Creepy photograph of Mavis Leno with presumably Afghan women in burqas whom she’s hoping to rescue from Jezebel.
Recent comments from French President Nicolas Sarkozy, and responses from Western feminist blogs on his support for a burqa ban, have led to an explosion of reading materials about the myriad of concerns attached to the politics of hijab, and specifically those forms that cover the face, including the increased traction of anti-immigrant and anti-Muslim sentiments in the states of the European Union; the continued revamping of the “civilizing mission” by Western politicians and the imperialist feminist support for that mission; the analytic but also political failures of an adherence to liberalism’s measures of the good and the true, including its beloved self-governing subject and her “freedom of choice;” the political but also affective attachments to the face as the seat of interpretive transparency (i.e., that uncovered face tells us something “real” about the individual); and in the digital arena, how the problematic rhetorical forms through which we engage in dialogue –or “dialogue”– are illuminated by sheer ubiquity and repetition.
For instance, this helpful (and satirical) guide to “Telling Other People Exactly What You Think: A Tip Sheet to Make Your Online Commentary Really Count,” from the same people who brought us the etiquette guide to “Talking to Someone Wearing a Headscarf,” outlines the rhetorical tactics most often used to decry the complex personhood of Muslim persons who seem to refuse to accept the knowledge of their necessarily inferior and pitiable status.
These are scary times. Without asking your permission, Muslims are daring to write articles, create films, develop radio programs, and produce art that unabashedly celebrates the complex and textured role Islam plays in their lives. They say Islamic feminism is alive and well; that they’re perfectly capable of saving themselves thank you very much, that they aren’t a monolithic lot, and their identity as Muslims isn’t their only influencer. Concerned? Enjoy the tip sheet below and tell those people exactly what you think. After all, who needs thoughtful, community building dialogue anyway?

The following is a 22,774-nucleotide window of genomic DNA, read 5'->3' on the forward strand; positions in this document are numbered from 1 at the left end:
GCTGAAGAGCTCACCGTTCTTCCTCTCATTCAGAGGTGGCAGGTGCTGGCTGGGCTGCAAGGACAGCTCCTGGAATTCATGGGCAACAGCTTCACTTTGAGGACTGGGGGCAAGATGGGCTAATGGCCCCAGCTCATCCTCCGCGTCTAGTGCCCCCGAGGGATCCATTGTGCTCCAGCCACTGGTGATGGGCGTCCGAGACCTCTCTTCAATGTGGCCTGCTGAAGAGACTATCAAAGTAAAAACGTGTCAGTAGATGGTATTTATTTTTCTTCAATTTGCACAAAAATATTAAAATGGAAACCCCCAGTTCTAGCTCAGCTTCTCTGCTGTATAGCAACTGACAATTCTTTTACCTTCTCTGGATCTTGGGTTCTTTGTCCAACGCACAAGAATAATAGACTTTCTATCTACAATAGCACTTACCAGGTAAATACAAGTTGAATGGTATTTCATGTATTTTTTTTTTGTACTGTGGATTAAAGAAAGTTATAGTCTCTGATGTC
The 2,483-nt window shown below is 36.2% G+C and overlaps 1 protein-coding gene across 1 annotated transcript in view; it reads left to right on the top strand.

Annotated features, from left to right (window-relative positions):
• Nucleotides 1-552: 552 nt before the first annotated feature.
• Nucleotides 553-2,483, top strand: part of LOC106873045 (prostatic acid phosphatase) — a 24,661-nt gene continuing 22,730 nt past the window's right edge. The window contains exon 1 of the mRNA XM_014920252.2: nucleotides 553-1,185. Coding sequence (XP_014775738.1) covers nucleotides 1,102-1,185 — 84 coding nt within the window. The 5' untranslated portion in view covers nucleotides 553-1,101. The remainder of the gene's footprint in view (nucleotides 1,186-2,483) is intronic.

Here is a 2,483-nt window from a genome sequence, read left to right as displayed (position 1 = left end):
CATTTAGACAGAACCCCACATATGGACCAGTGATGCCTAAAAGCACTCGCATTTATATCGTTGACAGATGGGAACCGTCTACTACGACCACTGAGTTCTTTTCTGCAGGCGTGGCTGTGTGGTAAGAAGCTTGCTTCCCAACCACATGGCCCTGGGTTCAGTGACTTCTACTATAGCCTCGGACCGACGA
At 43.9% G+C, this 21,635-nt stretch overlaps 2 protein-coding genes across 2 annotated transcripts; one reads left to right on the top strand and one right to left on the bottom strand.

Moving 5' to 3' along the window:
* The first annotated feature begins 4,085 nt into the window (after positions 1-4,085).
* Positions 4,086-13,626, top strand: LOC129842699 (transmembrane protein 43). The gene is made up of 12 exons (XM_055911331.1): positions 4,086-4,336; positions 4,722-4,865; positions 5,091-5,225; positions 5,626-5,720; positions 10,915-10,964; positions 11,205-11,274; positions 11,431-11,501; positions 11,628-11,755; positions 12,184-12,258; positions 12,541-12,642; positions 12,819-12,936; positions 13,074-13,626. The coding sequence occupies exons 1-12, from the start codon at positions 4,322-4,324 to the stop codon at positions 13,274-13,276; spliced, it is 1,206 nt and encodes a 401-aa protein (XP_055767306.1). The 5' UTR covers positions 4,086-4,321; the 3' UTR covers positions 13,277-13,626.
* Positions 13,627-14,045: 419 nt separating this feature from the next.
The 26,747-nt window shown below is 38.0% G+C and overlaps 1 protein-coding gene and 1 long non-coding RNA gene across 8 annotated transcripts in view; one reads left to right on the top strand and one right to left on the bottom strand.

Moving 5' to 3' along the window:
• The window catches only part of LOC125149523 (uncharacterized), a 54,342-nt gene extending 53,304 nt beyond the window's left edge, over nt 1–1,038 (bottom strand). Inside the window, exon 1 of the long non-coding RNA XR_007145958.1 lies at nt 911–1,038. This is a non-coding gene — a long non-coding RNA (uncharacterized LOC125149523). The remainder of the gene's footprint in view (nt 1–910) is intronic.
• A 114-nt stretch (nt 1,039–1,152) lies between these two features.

8): Mirror Mirror on the Wall: Make the conversation about yourself. Talk about how scarves make you feel uncomfortable, how beards are scary, how much you care about women’s rights, and get offended when your ideas are deconstructed. If anyone asks you to do something hard like take steps towards real issues like stopping war, improving things like education, health and employment, or helping the 3 million internally displaced people in Swat right now, move to tip nine:
9): Obsess on dress: And specifically, obsess about the hijab, the niqab, the jilbab and the fact that people find your hang-ups a little weird. Make lots of veiled references about how maybe ‘excessive’ clothing interferes with one’s ability to think. (and just like the sentence above try and use the word ‘veil’ as much as possible. Muslims love that.)
In this great post on Muslimah Media Watch, Krista addresses this recent controversy in “Sarkozy to the Rescue! France, Burqas, and the Question of ‘Choice.'” One of the analytic rubrics that introduces my fashion course is a challenge to the language of choice and the question of coercion. I found this immensely useful as a potential course reading for next semester because “choice” versus “coercion” are so often the go-to answers for how we evaluate sartorial or corporeal practices, and I want to move students beyond this narrow dichotomy.
The thing is, the whole idea of any “choice” being completely free of any social constraints is a bit of a myth. I think we need to complicate this issue of “choice,” for two reasons.
First, choice is always socially contextual. Even if I might “choose” what I want to wear every day (and for me personally, that choice has yet to include a burqa), there’s a reason I don’t walk around outside in my pyjamas, or attend classes wearing fancy dresses. We don’t ever make choices that are entirely independent of social expectations. So when I see people express the idea that women are oppressed by their crazy Muslim communities that make them believe that they want to wear a burqa, and that because this “choice” is made in order to conform to social expectations, we should ignore it, because it’s not a free choice, it just makes me wonder: what choice is ever independent of the expectations that are imposed on us by our societies? And how can we decide which “choices” are legitimate and free, and worthy of being respected?